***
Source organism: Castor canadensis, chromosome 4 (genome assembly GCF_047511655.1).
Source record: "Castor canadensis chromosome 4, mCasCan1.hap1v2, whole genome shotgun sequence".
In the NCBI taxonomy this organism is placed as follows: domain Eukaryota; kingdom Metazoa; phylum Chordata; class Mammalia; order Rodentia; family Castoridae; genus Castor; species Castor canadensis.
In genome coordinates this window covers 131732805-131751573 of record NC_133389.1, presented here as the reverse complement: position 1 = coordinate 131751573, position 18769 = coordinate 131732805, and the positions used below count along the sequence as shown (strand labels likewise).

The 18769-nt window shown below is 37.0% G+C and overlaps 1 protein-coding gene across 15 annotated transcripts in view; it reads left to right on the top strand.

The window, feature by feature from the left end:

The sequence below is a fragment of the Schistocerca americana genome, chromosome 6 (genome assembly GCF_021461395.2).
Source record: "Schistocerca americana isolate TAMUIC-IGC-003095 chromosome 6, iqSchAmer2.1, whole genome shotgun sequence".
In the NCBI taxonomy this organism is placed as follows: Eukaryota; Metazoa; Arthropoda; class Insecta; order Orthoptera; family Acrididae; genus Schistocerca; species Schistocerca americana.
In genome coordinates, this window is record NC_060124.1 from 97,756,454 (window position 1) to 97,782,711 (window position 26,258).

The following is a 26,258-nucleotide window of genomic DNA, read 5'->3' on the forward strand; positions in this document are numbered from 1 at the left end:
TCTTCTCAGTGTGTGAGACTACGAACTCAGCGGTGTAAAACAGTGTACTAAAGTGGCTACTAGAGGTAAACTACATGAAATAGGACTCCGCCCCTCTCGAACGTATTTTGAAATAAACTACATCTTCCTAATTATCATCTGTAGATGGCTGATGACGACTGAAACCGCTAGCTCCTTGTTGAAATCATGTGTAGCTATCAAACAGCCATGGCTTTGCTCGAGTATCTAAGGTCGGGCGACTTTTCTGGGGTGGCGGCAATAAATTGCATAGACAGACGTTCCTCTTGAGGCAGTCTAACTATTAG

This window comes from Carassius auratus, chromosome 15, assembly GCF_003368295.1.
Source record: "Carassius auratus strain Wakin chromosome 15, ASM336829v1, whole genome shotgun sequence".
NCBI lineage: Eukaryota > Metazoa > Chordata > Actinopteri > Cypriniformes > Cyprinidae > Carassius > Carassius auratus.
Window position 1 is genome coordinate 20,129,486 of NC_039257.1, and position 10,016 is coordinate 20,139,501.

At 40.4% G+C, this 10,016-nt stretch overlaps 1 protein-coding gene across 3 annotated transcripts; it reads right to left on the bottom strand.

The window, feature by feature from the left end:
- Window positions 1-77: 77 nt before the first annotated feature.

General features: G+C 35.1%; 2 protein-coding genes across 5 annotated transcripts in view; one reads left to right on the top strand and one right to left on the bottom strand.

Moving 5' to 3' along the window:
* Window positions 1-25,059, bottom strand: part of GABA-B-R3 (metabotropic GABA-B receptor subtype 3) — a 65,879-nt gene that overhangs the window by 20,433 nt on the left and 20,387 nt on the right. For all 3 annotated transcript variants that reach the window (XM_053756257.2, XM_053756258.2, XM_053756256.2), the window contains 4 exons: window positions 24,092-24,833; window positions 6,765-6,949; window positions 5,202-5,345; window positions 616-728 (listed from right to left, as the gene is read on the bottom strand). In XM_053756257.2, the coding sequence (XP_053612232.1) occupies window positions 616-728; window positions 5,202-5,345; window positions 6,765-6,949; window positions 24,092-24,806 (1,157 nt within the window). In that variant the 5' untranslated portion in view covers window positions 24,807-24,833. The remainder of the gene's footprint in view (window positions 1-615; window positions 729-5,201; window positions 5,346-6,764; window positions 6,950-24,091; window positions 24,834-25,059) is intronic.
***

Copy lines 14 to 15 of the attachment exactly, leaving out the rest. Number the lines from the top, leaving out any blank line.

Source record: "Carassius auratus strain Wakin chromosome 15, ASM336829v1, whole genome shotgun sequence".
NCBI lineage: Eukaryota > Metazoa > Chordata > Actinopteri > Cypriniformes > Cyprinidae > Carassius > Carassius auratus.